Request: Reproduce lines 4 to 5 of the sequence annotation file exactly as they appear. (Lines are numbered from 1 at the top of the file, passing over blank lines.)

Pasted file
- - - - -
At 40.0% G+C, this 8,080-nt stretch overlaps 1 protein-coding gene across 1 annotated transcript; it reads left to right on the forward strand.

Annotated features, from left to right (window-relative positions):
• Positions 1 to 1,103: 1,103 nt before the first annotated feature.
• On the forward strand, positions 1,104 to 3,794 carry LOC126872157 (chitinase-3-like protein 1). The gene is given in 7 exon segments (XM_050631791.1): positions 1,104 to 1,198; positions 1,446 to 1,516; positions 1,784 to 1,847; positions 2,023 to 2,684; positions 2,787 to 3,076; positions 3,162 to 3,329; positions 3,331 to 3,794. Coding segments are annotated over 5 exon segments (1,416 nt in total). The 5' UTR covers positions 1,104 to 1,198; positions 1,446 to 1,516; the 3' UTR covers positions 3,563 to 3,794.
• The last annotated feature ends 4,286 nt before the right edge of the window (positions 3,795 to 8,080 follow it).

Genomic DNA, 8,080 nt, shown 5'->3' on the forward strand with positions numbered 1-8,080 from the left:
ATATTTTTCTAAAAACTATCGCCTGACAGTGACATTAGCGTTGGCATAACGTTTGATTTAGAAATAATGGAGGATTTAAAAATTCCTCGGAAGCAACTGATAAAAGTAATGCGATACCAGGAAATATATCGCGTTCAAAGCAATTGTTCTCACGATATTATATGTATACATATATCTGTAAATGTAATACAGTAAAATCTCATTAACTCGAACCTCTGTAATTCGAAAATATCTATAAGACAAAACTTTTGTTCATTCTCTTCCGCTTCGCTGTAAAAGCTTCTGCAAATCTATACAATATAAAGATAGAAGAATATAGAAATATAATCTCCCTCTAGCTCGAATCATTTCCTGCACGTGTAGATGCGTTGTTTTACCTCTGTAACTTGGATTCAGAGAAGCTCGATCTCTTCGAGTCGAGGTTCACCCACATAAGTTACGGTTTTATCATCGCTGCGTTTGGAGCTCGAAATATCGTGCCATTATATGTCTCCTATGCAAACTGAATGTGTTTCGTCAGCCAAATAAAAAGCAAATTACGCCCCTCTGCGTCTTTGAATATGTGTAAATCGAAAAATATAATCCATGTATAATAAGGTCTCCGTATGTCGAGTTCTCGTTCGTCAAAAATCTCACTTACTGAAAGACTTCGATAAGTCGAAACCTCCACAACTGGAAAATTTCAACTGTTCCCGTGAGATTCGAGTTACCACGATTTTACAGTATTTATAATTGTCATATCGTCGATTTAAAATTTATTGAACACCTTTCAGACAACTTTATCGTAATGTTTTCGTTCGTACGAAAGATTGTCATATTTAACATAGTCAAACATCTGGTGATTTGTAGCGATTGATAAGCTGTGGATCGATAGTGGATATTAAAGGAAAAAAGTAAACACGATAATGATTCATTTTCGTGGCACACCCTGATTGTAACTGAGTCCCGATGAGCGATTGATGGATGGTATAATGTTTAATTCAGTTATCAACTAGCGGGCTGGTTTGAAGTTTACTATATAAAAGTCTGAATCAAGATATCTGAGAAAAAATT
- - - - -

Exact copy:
• On the forward strand, positions 1,104 to 3,794 carry LOC126872157 (chitinase-3-like protein 1). The gene is given in 7 exon segments (XM_050631791.1): positions 1,104 to 1,198; positions 1,446 to 1,516; positions 1,784 to 1,847; positions 2,023 to 2,684; positions 2,787 to 3,076; positions 3,162 to 3,329; positions 3,331 to 3,794. Coding segments are annotated over 5 exon segments (1,416 nt in total). The 5' UTR covers positions 1,104 to 1,198; positions 1,446 to 1,516; the 3' UTR covers positions 3,563 to 3,794.
• The last annotated feature ends 4,286 nt before the right edge of the window (positions 3,795 to 8,080 follow it).